Celebrity interview - Shakin’ Stevens
PUBLISHED: 00:00 04 March 2017
GRAHAM FLACK 07747 015131
In my teens I had three posters on my bedroom wall, unlike my Duran Duran worshipping friends, I chose Elvis (two) and Shakin’ Stevens (one). Imagine my joy then when I was invited for a chat. Kate Houghton writes.
Back in the day, the heyday if you will, Shakin’ Stevens did not fit into the 80’s pop star mould, at all. Quiffed hair, brooding eyes, not a slick of make-up and a constant stream of hit songs…of the rock’n’roll variety. He had his first hit in 1980, has had a total of thirty-three UK Top 40 hits, including four number one singles, and during the 1980s spent more weeks in the UK Singles Chart than any other artist. His huge hit Green Door beat The Specials (Ghost Town), Spandau Ballet (I Don’t Need This Pressure On) and Stevie Wonder (Happy Birthday) to the top spot and stayed there for four weeks. Oh, those heady days!
His massive success started to peter out in the final years of the decade, as it did for so many, and things went quiet for a while, but now he’s back – and he’s just as cool as ever. More so, in fact.
At the age of 70, Shaky is going on tour. I am SO going! He has a new album out and is taking this, with a selection of his original hits, around the UK, much to the delight of his die-hard fans. The new album brings us a new form of music from this rock-n’roll guy however, a soulful bluesy, country collection with rhythms and beats that will get you tapping your feet and properly chilling out.
The songs were inspired by Shaky’s family history, one which he has learned about after setting out on a personal Who Do You Think You Are quest.
‘I decided to research my family tree and it inspired these songs, which are very personal to me. Growing up I didn’t know anything at all; the adults would avoid any questions and send the children out of the room before they talked. I had no idea for example that my dad had been married before he met my mum and I had a half-brother!’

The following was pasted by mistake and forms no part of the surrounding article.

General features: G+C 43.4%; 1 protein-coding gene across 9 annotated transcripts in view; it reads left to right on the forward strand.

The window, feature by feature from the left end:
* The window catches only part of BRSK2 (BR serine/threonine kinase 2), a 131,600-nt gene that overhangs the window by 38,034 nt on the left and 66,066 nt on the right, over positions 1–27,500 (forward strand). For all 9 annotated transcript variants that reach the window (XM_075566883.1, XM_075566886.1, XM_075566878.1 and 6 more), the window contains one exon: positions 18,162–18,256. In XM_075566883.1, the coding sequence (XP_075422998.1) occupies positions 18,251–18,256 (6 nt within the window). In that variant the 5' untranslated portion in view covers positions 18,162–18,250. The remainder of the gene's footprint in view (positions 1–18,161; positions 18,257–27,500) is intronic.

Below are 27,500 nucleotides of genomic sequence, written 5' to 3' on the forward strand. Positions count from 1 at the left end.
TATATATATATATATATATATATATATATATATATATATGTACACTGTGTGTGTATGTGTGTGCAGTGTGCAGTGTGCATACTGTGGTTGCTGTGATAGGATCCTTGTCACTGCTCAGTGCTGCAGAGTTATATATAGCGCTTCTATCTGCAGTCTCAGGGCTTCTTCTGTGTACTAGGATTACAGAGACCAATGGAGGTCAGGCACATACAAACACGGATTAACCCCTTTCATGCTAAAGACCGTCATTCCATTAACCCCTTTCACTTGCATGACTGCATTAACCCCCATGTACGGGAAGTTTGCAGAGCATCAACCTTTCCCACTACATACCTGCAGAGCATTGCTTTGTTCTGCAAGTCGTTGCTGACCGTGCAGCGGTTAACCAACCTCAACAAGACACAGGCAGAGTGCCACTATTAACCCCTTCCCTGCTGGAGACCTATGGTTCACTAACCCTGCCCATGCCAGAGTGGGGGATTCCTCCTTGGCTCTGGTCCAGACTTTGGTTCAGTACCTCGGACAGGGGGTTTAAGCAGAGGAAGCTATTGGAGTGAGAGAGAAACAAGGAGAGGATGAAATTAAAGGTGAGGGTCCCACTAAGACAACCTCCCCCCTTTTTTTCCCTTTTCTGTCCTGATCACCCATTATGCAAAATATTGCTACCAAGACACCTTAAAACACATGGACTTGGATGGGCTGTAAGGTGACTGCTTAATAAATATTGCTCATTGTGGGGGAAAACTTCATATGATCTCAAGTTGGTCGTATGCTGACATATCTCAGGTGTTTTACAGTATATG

As one of 11 children, life wasn’t an easy one for Shaky’s family, but what went before was truly hard.
‘My family originate in Cornwall, where they were workers in the tin and copper mines from the 1700’s. It was a hard and short life. My great-great-uncle Samuel, born in 1836, died at the age of eight, when he was already working in a copper mine. Stories like this are dark and they suit this form of music. When the mines played out, the Cornish miners scattered all over the world, to wherever mining was still happening; America, South Africa, Australia…and of course Wales.’
Shaky struggled for a while to get the album out, with many record labels loving it, but unsure of how to market it. In the end, he did it himself and launched to critical acclaim from blues fans and Shaky fans alike.
‘My name got people to listen, but it’s the music that’s carrying it forward,’ he says, with quiet pride clear in his soft Welsh accent.
I ask if he has a favourite song.
‘I’ve a soft spot for The Fire in Her Blood, which is inspired by my grandmother’s work in the Salvation Army, helping others even when her own life was so hard, but no real favourite.’
The track Down in the Hole makes reference to his ancestor’s brutally short lives as copper miners, while the final track, Last Man Alive, a punchy, rocking piece with a very American feel, is his angry lament at the damage we are doing to our planet. How things (never) change.
He’s very much looking forward to the tour and getting in front of fans again.
‘I’ll be doing a mix of the old and the new – they won’t be disappointed!’
Oh, I am SO going!
Shakin’ Stevens performs at The Lowry on 16 April
thelowry.com | 0843 208 6000